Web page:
The trouble with restaurants is that they often do not remain the same animal.
Day after day, month after month, they morph, evolve, and sometimes regress. Consistency is key, if not also the most difficult point to nail. It's why McDonald's is such a success. The pinnacle of fast food may flag in some areas, but it has consistency down to a literal science.
Early visits to Ox Cart had us pegging it as the perfect intersection of pre-and post-game repast (housemade sausages, fancy burgers, and wings) and forward-thinking cooking for the neighborhood (sweetbreads, oxtail soup, roasted game hen). But now that CHS Field is in full swing for the season, it seems the latter has been all but sacrificed for the former.
When it opened a year ago, Ox Cart hit all the right notes for the 'hood. It offered scratch-made pub fare that didn't aim too high or too low, in a space that also struck a similar balance — TVs for those who wanted to see them, floor-to-ceiling windows for sidewalk-gazers, plush booths, impressive service.
But that was when the planned rooftop bar was still only a plan, and not a complete second restaurant with a full second kitchen and outdoor dining room. The result is that the original restaurant is buckling under the overwhelming rooftop business, and those of us who might come to dine on the progressive pub fare that was once the restaurant's calling card are pretty much out of luck.
As the only rooftop in downtown St. Paul, overlooking CHS stadium and Lowertown, Ox Cart's upper deck is its own calling card. If all you require are a view and a drink and perhaps a mindless bite, then you'll be as happy as everyone else seems to be — the place can get as crowded as standing-room-only. With all the beers you've come to know and like on tap, plus shuffleboard, plus the views, it's an instant party, if that's what you're after.
And when it's time for some party food, remain on the safe side and you might not be disappointed. The house-made sausages on puffy, luxurious toasted buns are best bets. Smoked cheese bratwurst are cheddar wieners that grew up, infused with irresistible rivulets of liquid cheese, and finished with kraut and beer mustard. The Coney Island is a decent rendition of the old classic, with rich beef chili, handfuls of shredded cheddar, and pretty red rings of Fresno chili. But what should have been little crowning glories of potato crisps were stale.
More ambitious efforts backslide further. Shrimp ceviche was watery and under-seasoned; a fried chicken sandwich with spicy aioli, dill pickles, and a milk bun would have been fine had the chicken not spent way too much time in the deep fryer; and the fresh-sounding spinach-pea-mint risotto was a gloppy and oily mess. Ox Tail Soup, a stew that makes luxury out of off-cuts (so long as the imperative of low-and-slow cooking is carried out) was weak, watery, and wan.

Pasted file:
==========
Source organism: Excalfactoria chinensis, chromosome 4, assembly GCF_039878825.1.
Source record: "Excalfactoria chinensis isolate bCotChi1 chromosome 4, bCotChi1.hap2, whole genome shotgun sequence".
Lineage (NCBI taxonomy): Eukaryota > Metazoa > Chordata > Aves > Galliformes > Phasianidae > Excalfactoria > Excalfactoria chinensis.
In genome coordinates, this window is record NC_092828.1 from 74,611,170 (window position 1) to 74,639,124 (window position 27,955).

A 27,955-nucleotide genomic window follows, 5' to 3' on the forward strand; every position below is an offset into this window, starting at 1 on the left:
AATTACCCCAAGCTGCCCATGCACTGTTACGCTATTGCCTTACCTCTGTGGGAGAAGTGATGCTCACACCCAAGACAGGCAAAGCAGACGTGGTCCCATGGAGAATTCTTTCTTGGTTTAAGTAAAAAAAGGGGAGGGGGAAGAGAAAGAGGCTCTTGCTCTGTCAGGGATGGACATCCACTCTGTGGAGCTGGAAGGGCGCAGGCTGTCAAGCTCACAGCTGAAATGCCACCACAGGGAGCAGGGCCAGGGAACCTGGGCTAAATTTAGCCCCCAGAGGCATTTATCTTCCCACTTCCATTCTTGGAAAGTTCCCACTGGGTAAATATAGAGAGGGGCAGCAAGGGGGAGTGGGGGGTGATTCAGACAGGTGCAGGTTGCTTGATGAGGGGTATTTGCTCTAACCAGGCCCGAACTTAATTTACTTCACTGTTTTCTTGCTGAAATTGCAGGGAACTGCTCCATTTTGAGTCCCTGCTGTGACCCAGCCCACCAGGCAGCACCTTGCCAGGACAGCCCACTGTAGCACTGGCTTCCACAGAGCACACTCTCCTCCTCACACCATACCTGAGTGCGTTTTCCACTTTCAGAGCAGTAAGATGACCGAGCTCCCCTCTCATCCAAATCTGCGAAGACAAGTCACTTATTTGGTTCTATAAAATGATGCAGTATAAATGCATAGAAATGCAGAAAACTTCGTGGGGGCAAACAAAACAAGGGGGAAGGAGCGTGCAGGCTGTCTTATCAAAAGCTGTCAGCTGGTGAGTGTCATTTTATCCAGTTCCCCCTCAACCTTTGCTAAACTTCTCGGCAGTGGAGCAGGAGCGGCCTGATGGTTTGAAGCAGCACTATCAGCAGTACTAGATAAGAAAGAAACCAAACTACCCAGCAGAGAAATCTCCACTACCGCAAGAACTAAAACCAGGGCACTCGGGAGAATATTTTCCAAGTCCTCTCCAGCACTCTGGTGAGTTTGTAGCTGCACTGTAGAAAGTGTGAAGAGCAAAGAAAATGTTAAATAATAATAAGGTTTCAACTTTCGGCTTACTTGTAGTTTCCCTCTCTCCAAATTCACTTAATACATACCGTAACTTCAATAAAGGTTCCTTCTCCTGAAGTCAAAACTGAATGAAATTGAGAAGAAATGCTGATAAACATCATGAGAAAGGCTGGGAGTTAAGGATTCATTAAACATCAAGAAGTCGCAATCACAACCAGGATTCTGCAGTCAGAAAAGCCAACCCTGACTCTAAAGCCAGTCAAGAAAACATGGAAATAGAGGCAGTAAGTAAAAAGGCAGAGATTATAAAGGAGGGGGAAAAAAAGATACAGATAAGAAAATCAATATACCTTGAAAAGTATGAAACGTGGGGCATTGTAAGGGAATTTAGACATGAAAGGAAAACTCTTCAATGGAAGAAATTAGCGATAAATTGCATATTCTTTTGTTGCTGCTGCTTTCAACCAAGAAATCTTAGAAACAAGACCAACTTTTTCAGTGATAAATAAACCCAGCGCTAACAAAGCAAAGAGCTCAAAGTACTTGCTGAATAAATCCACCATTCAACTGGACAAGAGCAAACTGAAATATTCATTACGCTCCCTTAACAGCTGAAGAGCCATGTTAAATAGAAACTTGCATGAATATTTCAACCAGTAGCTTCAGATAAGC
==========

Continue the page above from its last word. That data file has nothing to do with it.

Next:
These turns of events are especially depressing because the talents of Ox Cart's executive chef, Andy Lilja, are being squandered on the likes of buffalo chicken wings and cheese curds with spiced honey. Lilja is an accomplished butcher in addition to his culinary chops, with impressive Italian cooking experience honed at Lilydale's great but under-sung Osteria I Nonni, and the late Il Vesco Vino, as well as a couple of years at nearby Heartland. The guy can cook. But at the Ox Cart of the moment, it's tough to notice.
With the current local and national culinary talent shortage, it's almost reckless to open what amounts to a second restaurant on the premises of the first. Most restaurants are lucky to fully staff one kitchen, much less two or more. I recently spoke to a restaurateur who has closed some of his restaurants just to staff others. He has also postponed re-opening an old favorite restaurant; there just isn't enough help.
When a place grows too quickly and spreads its staff too thin, we begin to see consistency issues. We can't say for sure that is what's afoot at Ox Cart, but the shortfalls feel familiar. And even with his strong culinary leadership, Lilja is only one man.
Front-of-house staffing is an issue here, too. While servers are friendly and admirably swift considering the circumstances, you'll seat yourself in the dining room, wait long minutes for acknowledgement, and generally feel the lonesome emptiness of a short-staffed room stretched way too thin.
Even the mixology tastes hollow. The off-balance flatness of cocktails made in haste had us pushing drinks aside in favor of glasses of wine — which, by the way, you'll pay a premium for on the roof. We noticed that a glass of Sauvignon Blanc was priced $2 more upstairs than it was in the dining room.
The middling food and high prices don't seem to be offending the throngs crowding the restaurant-in-the-sky. And while they're slinging standard renditions of burgers and wings with head-spinning speed, neither of those dishes could possibly justify their $15 price points — even if the Saints happen to be hitting a home run as you dip your fries. (On a high note, Ox Cart does wonderful things with hand-cut fries if you push aside the truly unfortunate curry ketchup.)
So, what price is a pretty downtown view? About $50 (post gratuity) for one round of drinks, a half-dozen chicken wings, and a pickle plate. Also note that to maximize seating capacity, there is a significant swath of the roof that offers little in the way of views other than the oft-swinging kitchen doors.
Compare this experience to the growing number of excellent eateries in Lowertown (Big River Pizza, Saint Dinette, Dark Horse, etc). Their dining rooms may be planted firmly on the ground, but so are their aspirations, their value, and their consistency.
Ox Cart Ale House
255 E. Sixth St., St. Paul